D-Link's Boxee Box to ship in November

D-Link set to ship the Boxee Box in November.

The Boxee Box comes in an interesting "submerged cube" design. Boxee

Despite the fact that the Boxee Box seemed to be a fully functional device at CES 2010, D-Link announced Friday that it has delayed the shipping of the much-anticipated online HD media streamer until November. Originally, the player was slated to be available around the second quarter of the year, which is now.

According to D-Link, the reason for the delay is that the two companies, D-Link and Boxee, have decided to take "the time needed to deliver the product we've wanted from the beginning, one that exceeds your expectations and sets the standard for accessing stuff from the Internet and from your home network on your TV."

The Boxee Box is a media player capable of playing HD videos from the Web or from a local network in 1080p and it uses hardware acceleration whenever possible. It's also designed to provide TVs a full-featured browser experience, including support for Flash. The companies say they are trying to offer the device at an affordable price and make sure it won't become obsolete in just a year.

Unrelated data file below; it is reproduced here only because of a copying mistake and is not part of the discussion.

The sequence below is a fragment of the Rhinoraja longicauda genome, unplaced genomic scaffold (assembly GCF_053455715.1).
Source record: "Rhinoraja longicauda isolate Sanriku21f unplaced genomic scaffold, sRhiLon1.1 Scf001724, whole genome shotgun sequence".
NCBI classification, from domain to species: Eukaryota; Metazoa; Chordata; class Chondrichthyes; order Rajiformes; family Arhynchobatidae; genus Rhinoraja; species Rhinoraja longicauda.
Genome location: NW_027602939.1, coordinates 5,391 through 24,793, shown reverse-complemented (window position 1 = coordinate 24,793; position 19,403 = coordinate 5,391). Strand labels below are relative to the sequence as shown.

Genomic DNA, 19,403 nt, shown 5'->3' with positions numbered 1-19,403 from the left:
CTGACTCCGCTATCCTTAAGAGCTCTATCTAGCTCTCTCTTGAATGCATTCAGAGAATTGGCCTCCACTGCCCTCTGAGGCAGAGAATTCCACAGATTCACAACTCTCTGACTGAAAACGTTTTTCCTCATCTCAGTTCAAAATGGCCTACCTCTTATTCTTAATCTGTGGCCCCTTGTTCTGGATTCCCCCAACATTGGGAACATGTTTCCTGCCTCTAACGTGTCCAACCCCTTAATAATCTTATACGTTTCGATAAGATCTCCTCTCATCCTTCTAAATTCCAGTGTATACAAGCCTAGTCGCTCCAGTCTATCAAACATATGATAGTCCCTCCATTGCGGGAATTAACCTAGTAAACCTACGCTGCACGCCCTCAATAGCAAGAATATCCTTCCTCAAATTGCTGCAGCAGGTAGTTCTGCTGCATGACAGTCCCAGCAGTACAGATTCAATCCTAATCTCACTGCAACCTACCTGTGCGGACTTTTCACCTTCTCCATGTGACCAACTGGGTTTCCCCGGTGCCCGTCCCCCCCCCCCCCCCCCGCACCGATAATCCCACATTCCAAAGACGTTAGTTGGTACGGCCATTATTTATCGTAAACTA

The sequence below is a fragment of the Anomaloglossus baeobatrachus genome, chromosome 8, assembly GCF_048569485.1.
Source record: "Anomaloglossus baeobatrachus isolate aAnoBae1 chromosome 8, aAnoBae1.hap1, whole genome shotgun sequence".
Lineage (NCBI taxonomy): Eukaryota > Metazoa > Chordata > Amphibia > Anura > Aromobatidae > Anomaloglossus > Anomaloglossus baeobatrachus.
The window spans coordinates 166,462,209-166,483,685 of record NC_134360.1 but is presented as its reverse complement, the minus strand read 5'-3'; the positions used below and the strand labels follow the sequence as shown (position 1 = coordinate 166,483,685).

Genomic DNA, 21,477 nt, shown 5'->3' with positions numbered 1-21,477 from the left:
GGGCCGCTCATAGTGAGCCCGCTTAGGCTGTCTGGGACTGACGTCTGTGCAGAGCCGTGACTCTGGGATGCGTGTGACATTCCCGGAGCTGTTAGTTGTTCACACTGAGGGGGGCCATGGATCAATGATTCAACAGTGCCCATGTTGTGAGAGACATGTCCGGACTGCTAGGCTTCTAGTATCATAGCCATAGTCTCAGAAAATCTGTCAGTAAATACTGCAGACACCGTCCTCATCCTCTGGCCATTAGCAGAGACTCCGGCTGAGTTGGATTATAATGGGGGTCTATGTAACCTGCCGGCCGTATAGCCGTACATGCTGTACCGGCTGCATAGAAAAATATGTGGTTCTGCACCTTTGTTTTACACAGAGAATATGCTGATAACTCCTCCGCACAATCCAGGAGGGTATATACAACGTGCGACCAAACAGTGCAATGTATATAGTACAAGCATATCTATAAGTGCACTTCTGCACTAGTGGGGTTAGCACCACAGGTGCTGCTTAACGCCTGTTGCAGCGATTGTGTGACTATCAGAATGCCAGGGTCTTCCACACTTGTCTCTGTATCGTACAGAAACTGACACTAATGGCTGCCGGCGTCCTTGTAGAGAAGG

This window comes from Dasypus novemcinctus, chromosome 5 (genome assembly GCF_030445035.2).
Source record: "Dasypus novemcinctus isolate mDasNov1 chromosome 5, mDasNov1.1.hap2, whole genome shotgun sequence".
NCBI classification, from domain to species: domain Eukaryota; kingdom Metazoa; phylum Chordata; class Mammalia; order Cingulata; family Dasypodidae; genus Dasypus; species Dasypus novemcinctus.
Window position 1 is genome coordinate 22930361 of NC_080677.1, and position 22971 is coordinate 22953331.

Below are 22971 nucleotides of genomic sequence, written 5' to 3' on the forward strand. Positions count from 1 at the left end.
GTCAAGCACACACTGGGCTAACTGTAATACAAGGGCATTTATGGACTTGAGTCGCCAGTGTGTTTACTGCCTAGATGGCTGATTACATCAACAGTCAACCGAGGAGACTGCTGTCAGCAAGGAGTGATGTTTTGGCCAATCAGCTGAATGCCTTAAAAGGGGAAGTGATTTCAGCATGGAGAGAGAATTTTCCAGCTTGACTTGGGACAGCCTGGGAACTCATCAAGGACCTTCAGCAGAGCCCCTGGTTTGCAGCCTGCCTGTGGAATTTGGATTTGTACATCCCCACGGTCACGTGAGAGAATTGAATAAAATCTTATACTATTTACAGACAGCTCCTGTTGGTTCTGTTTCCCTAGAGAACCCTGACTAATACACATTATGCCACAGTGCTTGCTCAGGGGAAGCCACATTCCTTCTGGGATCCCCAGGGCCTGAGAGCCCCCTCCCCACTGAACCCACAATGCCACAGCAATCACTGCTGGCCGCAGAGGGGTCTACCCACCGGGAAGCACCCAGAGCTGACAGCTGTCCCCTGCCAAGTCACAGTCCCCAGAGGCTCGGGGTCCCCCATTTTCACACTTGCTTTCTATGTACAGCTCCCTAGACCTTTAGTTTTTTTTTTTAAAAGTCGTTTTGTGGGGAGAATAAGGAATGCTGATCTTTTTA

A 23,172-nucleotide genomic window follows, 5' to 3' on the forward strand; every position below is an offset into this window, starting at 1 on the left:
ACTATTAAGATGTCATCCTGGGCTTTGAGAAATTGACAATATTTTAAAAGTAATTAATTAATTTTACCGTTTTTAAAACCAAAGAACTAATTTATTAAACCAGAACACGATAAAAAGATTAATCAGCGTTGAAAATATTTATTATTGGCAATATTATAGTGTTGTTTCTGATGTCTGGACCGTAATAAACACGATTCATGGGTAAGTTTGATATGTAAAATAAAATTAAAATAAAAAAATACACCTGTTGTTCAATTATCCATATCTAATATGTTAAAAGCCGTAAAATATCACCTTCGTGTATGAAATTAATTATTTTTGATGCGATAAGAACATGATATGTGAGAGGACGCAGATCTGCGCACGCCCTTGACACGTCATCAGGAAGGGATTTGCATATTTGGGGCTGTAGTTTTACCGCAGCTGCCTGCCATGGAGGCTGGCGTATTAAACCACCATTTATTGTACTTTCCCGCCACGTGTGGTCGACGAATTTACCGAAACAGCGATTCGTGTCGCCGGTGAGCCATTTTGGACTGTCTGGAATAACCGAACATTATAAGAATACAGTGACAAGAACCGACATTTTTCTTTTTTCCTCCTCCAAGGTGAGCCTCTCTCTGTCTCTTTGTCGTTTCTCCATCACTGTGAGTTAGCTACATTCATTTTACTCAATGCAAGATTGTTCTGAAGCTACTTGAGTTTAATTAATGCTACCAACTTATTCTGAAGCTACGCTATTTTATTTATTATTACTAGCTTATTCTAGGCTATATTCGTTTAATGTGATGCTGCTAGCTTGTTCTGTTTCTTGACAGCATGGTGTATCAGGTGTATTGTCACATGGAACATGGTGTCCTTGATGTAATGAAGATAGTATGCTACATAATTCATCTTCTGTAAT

Currently, other media players are capable of playing local and online HD content, such as the Seagate GoFlex TV HD media player and the WD TV Live Plus (read CNET's full review). However, the Boxee Box also offers integration with social media platforms such as Facebook and Twitter, and it has a Web browser, much like that of the Google TV.

Though this is rather disappointing for Boxee fans, hopefully by the time it comes out, the Boxee Box will be a well-thought-out product that will be able to keep up with the demand for a long time, unlike other digital media players.

The WD TV Live Plus, for example, is the third hardware update in the last two years and the only version that can stream Netflix content. The previous models have all become sort of obsolete. The WD TV doesn't even have a network port, and the WD TV Live can only play back YouTube and Flickr.

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